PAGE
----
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I think there will be many different arguments about this and certainly, the arguments will keep on coming, but I personally do feel that many of the tracks I hear with in the charts are very very heavily compressed and do not seem to have any dimension/room to the sound. After about 30 secs, I end up getting fed up of the wall of sound and turn it down, only to find that it just doesn't sound good at lower levels.
Old 11th September 2011
  #13
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Bob Amirian's Avatar
 

Quote:
Originally Posted by chickenuggets View Post
I second that, ppl on here r stuck in the past. There r amazing talents emerging from electronic music. Check out: Madeon. The guy is 17 year old, n his stuff is already amazing.
I'm a piano player myself, so most of my inspiration come from playing. But the best thing to do, is use the best of the digital and real world, n u will hav sumthin amazing. music is not dying, there r loads of amazing stuff, u just gtta know where to look.
Nobody meant that the MUSIC is dying. We're talking about QUALITY OF MIXES.

I was born in '72 and of naturally grew up listening to all stuff that is today considered old.
But today I'm not listening to any of these, since musically it's rather uninspiring for me.
Thanks to the You Tube and my 12yrs younger wife I'm absolutely amazed by the new Californian and Scandinavian scene, which is utterly modern, I totally switched my taste towards the emerging music.
Last year we recorded a duet with Royksopp, electronic pop star from Norway, they're great, and I know there's plenty of great new bands and artists.
What I discovered on my new ATC monitors was only the quality of SOUND itself. It's plain flat today. Somewhat lifeless. Fluffyless. Mojoless. Sexless. Very close to the listener with nothing in the second or third field.
Extremely contoured, though I don't know if it's by the mastering OR mixing engineer's decision.
Old 11th September 2011
  #14
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Its all in 600hz region...
Old 11th September 2011
  #15
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There is a way to stop it ya know..

Most of the guys on the forum are mix and mastering engineers.. Stop playing with it till it get's beyond buggery.. Keep it simple raw and powerful.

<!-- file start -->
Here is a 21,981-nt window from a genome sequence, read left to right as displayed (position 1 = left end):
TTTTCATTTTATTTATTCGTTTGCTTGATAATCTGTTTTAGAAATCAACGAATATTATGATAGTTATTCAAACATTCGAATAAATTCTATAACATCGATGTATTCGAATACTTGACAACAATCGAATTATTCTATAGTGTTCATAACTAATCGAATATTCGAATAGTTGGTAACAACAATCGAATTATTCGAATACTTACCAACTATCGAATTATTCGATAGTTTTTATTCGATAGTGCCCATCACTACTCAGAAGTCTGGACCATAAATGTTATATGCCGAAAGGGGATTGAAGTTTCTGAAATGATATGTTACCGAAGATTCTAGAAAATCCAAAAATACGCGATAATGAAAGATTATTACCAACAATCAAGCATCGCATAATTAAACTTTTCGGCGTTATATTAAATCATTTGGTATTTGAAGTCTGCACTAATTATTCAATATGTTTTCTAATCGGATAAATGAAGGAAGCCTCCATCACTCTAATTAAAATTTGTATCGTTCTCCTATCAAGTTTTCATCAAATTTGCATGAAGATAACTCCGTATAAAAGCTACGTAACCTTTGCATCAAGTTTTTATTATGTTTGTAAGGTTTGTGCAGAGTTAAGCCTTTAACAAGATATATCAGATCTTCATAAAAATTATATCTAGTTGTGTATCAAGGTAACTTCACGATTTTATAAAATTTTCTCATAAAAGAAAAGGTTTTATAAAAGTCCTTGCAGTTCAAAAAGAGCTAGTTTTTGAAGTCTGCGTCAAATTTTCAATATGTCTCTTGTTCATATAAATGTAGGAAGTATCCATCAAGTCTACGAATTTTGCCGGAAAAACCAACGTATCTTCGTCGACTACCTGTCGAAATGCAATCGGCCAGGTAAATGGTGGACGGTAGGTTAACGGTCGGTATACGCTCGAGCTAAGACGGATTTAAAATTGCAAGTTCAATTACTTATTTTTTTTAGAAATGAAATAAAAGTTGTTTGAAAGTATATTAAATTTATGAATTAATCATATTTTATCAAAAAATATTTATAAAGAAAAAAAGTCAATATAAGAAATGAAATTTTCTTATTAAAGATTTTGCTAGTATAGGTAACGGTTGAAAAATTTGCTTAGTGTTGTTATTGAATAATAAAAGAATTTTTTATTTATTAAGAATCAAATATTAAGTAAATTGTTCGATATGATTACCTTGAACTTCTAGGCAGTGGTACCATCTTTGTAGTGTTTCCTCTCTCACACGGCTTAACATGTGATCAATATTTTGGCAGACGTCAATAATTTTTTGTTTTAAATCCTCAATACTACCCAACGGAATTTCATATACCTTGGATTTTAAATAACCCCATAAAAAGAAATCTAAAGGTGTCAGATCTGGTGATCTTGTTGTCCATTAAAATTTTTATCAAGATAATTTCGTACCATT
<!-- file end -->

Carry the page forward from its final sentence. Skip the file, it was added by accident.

Even on the mastering side of stuff.. I have a volume button on my phone on my mp3 player and on my stereo.. You don't have to master it so loud, we need some sort of standards set like IEEE and ISO saying you can't peak more than -11 / 10 RMS or something.

I am not ******** I know how to turn things up as many, many, many people already know how to use a volume knob also.

When you export your MP3's try to do it in best quality as possible 320Kbps upwards.

Simples.
Old 11th September 2011
  #16
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Quote:
Originally Posted by Bob Amirian View Post
Nobody meant that the MUSIC is dying. We're talking about QUALITY OF MIXES.

I was born in '72 and of naturally grew up listening to all stuff that is today considered old.
But today I'm not listening to any of these, since musically it's rather uninspiring for me.
Thanks to the You Tube and my 12yrs younger wife I'm absolutely amazed by the new Californian and Scandinavian scene, which is utterly modern, I totally switched my taste towards the emerging music.
Last year we recorded a duet with Royksopp, electronic pop star from Norway, they're great, and I know there's plenty of great new bands and artists.
What I discovered on my new ATC monitors was only the quality of SOUND itself. It's plain flat today. Somewhat lifeless. Fluffyless. Mojoless. Sexless. Very close to the listener with nothing in the second or third field.
Extremely contoured, though I don't know if it's by the mastering OR mixing engineer's decision.
You are so right with your observation of the sound of current music! Many people just listen to music with a different perspective today. The guys that think your just a old fart, are just new generation people that will be buying a U47 for $20,000 in 10 years just "trying to get some depth of field" LOL Its like you can't tell the kids anything.... today....